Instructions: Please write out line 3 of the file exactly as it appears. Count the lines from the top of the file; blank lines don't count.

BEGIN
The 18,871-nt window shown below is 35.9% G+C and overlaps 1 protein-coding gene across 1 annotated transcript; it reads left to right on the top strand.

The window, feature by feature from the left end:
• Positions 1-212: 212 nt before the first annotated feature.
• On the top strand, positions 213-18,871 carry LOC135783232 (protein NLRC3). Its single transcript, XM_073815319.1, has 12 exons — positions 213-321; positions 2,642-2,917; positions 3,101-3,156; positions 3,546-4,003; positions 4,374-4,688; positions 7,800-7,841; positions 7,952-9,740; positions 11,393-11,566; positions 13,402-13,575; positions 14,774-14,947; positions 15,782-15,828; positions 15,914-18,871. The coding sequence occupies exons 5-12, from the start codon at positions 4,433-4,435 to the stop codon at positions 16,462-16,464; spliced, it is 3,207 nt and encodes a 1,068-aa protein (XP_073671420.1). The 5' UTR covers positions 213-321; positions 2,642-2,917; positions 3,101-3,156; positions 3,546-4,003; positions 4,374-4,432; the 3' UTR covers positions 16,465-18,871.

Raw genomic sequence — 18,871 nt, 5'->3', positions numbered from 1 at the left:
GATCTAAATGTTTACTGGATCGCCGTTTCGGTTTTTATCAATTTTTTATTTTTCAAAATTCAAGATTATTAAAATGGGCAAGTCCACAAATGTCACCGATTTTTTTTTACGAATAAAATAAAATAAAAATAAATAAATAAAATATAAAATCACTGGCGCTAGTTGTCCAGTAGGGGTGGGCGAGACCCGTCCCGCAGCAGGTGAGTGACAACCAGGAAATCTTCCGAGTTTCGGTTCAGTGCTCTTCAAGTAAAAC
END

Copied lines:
• Positions 1-212: 212 nt before the first annotated feature.